Also, if it turns out to be an aquisition, doesn’t this make Smith MORE risky? I guess it’s too early to tell, but so far it seems like the investment thesis for SMSI has changed – at least until we get more clarity and info from the company.


    1. To be honest, this is the rare case when I have to disagree with you completely, Andrei.

      Did you watch my video yesterday? I addressed every issue you just raised (except Sprint… but that issue was addressed long ago — by contract, SMSI is not / can not be responsible for that. If anything, it’s actually a potential source of added revs).

      I’d simply watch (or rewatch) the video, my friend. 💯👍🏼


  7. That’s no problem, Mark 🙂 sometimes disagreement brings value to a discussion. What I was pointing out was that on this forum, we seem to be long biased regarding SMSI, which is understandable. I do watch all your videos, and I feel like exploring the bearish scenarios deserve a little bit more attention, if anything just to have a balanced point of view and maybe set a floor as to the downside of this particular stock. If I would completely disagree with you, I would put my money where my mouth is and take the other side of your trade, like I’ve done in the past sometimes.

    FYI we are on the same side here, so I hope you’re ‘right’ and I’m ‘wrong’.

    What I mean by investment thesis is the series of my personal reasons for holding a long position, which are:

    1) I understand the company, it’s products, management’s vision and I can follow the execution of this vision quarter by quarter and through our common channel checks. I have a good grip on what’s going on.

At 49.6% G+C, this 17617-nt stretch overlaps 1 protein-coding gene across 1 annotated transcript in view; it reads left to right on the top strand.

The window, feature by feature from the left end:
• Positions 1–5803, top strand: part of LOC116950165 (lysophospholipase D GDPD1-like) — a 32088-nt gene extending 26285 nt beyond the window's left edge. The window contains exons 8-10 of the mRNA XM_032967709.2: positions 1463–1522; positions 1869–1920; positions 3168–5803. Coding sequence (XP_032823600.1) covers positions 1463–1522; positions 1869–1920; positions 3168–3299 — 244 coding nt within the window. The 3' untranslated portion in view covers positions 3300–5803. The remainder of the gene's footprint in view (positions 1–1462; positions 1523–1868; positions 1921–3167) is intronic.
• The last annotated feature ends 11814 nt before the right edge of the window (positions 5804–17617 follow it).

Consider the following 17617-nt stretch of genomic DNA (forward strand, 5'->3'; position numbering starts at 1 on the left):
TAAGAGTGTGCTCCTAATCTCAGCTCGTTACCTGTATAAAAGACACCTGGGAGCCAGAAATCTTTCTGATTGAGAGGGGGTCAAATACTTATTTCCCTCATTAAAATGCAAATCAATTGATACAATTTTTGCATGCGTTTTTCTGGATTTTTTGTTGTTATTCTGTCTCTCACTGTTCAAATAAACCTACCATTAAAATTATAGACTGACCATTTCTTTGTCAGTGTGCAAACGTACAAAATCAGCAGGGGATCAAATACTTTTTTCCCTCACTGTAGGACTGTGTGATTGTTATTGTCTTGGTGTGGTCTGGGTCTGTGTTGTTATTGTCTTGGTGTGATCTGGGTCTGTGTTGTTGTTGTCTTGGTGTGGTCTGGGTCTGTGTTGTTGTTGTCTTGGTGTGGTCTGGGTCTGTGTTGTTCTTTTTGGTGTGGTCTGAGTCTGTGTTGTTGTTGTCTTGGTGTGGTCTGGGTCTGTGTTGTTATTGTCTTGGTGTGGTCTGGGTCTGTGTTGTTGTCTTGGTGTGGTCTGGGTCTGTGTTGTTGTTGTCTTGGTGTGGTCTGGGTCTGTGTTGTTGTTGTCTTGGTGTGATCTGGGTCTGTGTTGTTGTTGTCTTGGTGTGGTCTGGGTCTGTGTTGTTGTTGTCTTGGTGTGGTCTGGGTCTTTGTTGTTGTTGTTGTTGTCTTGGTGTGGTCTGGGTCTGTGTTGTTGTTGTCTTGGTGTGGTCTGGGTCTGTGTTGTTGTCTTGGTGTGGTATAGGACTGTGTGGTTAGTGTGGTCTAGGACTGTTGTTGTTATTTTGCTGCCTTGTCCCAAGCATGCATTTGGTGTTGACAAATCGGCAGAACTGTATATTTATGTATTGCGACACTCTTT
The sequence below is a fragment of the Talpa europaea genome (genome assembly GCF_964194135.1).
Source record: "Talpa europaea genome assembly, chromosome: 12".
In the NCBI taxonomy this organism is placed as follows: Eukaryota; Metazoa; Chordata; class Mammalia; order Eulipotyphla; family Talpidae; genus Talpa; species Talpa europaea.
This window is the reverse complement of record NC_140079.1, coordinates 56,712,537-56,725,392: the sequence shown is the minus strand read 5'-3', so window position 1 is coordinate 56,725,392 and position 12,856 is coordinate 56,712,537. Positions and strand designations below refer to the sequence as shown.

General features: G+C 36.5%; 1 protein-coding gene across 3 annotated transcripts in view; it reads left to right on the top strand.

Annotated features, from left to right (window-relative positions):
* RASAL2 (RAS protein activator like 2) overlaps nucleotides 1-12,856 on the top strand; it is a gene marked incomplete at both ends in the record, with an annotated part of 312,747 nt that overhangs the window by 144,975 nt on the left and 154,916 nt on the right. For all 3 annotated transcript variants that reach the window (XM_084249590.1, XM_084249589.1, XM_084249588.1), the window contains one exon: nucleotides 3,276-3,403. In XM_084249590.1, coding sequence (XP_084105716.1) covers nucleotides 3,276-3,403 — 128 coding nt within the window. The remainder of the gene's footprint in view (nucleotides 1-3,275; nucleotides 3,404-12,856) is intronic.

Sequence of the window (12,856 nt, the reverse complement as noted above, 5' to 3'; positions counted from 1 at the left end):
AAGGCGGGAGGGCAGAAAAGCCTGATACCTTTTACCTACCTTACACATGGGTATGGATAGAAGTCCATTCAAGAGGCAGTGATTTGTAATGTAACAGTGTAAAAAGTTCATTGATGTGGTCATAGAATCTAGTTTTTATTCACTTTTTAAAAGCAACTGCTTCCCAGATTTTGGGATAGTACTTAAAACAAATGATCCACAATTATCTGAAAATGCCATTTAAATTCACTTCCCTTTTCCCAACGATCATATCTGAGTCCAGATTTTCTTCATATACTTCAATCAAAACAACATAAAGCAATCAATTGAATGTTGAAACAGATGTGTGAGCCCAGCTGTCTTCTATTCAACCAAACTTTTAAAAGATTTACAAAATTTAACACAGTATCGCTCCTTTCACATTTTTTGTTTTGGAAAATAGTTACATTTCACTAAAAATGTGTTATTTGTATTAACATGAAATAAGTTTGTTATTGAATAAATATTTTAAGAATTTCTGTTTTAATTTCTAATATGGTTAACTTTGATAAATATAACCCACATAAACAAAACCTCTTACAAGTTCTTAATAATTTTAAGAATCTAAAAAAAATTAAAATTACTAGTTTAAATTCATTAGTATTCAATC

2) I especially like the S&F product and believe it has huge potential. I would like to see them focus on this product before going after anything else (don’t bite more than you can chew, especially when you’re a company of this size).

    3) At my buy price (roughly the same as yours), there’s more reward than there is risk, I have a very good uderstanding of that (upside and downside), and I feel comfortable abot it. Plus, I’ve already made good money, so part of it is ‘house money’ at this point.

    4) It’s a very good diversifier in my portfolio, since it has little correlation with the overall market.

    I think we can both agree that management’s communication has been less than optimal here. This lack of clarity begins to take away from point 1, 2 (and even 3) of my reasoning above. I hope it’s for a good reason. We probably aren’t going to get anything done by chatting on a message board at this point until we know what that raise was all about, but letting off some steam is better than nothing, right?

    Cheers! 🙌🏻


    1. GREAT post… and I certainly wasn’t stifling the idea of playing devils advocate. In fact, within my closest circles we play devils advocate with each other all the time! 👍🏼👍🏼👍🏼